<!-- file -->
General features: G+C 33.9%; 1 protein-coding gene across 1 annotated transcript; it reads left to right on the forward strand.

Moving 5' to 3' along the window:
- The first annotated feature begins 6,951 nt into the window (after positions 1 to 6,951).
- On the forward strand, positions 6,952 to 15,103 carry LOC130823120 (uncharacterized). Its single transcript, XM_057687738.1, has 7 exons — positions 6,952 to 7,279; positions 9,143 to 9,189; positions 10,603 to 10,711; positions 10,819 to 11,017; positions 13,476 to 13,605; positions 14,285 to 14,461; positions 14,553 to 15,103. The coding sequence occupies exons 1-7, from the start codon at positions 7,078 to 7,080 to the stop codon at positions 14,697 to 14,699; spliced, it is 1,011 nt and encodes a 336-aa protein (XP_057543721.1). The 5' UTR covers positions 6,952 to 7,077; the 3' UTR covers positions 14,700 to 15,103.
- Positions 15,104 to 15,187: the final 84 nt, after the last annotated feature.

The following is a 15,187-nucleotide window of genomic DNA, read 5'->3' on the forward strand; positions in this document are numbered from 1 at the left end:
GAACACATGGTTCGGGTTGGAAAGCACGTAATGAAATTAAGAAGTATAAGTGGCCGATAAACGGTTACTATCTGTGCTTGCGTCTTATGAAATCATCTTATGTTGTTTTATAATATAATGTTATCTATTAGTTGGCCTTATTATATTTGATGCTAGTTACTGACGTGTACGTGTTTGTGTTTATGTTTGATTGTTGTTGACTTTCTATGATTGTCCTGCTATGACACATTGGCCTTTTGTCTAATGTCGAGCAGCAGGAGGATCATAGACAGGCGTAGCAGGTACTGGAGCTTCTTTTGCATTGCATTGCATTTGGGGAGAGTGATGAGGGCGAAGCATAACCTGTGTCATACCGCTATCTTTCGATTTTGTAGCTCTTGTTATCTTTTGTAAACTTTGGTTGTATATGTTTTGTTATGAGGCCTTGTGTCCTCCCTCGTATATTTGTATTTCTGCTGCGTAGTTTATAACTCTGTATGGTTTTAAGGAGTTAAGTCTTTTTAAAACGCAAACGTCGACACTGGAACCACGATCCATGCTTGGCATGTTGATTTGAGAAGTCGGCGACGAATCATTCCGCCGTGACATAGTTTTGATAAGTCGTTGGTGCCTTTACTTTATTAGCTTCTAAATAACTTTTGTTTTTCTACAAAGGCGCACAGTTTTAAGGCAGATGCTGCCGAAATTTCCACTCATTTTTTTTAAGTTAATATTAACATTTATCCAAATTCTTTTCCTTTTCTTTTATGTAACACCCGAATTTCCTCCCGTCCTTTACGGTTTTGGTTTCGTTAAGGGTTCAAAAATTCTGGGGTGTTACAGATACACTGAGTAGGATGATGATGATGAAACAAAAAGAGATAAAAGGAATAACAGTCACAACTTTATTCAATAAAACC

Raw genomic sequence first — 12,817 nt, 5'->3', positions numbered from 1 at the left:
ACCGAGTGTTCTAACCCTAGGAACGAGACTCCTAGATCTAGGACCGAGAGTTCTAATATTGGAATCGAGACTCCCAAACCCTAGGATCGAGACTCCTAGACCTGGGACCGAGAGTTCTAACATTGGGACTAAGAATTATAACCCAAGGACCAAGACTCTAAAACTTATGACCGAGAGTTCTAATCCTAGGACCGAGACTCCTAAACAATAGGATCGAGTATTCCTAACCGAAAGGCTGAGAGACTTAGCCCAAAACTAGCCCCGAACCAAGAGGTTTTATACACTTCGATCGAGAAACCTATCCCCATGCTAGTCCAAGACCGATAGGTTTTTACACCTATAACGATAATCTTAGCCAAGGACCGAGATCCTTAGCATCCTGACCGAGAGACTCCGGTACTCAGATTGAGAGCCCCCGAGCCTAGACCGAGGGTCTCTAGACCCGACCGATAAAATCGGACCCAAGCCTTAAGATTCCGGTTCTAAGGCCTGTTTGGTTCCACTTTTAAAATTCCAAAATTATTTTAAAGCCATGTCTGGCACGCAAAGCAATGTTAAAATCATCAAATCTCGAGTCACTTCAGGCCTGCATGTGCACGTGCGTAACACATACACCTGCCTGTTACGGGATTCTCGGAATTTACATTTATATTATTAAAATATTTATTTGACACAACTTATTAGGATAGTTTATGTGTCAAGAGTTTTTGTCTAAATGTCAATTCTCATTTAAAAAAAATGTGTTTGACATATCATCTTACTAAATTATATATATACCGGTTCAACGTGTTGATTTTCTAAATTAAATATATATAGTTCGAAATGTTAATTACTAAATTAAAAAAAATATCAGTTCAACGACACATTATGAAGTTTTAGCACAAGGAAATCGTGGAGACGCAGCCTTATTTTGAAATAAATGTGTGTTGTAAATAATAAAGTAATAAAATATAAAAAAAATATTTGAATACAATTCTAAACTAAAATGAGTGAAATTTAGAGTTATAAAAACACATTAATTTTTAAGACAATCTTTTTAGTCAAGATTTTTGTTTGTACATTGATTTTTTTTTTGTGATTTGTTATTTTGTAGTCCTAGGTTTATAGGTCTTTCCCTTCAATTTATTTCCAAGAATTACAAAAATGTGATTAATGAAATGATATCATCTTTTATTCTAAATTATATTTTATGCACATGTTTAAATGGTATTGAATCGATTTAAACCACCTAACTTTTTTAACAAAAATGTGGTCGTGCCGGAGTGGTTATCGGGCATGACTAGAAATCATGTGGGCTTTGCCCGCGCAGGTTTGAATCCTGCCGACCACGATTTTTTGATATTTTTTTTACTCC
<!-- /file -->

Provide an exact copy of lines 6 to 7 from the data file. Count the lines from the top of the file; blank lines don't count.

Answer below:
The following is a 15,187-nucleotide window of genomic DNA, read 5'->3' on the forward strand; positions in this document are numbered from 1 at the left end:
GAACACATGGTTCGGGTTGGAAAGCACGTAATGAAATTAAGAAGTATAAGTGGCCGATAAACGGTTACTATCTGTGCTTGCGTCTTATGAAATCATCTTATGTTGTTTTATAATATAATGTTATCTATTAGTTGGCCTTATTATATTTGATGCTAGTTACTGACGTGTACGTGTTTGTGTTTATGTTTGATTGTTGTTGACTTTCTATGATTGTCCTGCTATGACACATTGGCCTTTTGTCTAATGTCGAGCAGCAGGAGGATCATAGACAGGCGTAGCAGGTACTGGAGCTTCTTTTGCATTGCATTGCATTTGGGGAGAGTGATGAGGGCGAAGCATAACCTGTGTCATACCGCTATCTTTCGATTTTGTAGCTCTTGTTATCTTTTGTAAACTTTGGTTGTATATGTTTTGTTATGAGGCCTTGTGTCCTCCCTCGTATATTTGTATTTCTGCTGCGTAGTTTATAACTCTGTATGGTTTTAAGGAGTTAAGTCTTTTTAAAACGCAAACGTCGACACTGGAACCACGATCCATGCTTGGCATGTTGATTTGAGAAGTCGGCGACGAATCATTCCGCCGTGACATAGTTTTGATAAGTCGTTGGTGCCTTTACTTTATTAGCTTCTAAATAACTTTTGTTTTTCTACAAAGGCGCACAGTTTTAAGGCAGATGCTGCCGAAATTTCCACTCATTTTTTTTAAGTTAATATTAACATTTATCCAAATTCTTTTCCTTTTCTTTTATGTAACACCCGAATTTCCTCCCGTCCTTTACGGTTTTGGTTTCGTTAAGGGTTCAAAAATTCTGGGGTGTTACAGATACACTGAGTAGGATGATGATGATGAAACAAAAAGAGATAAAAGGAATAACAGTCACAACTTTATTCAATAAAACC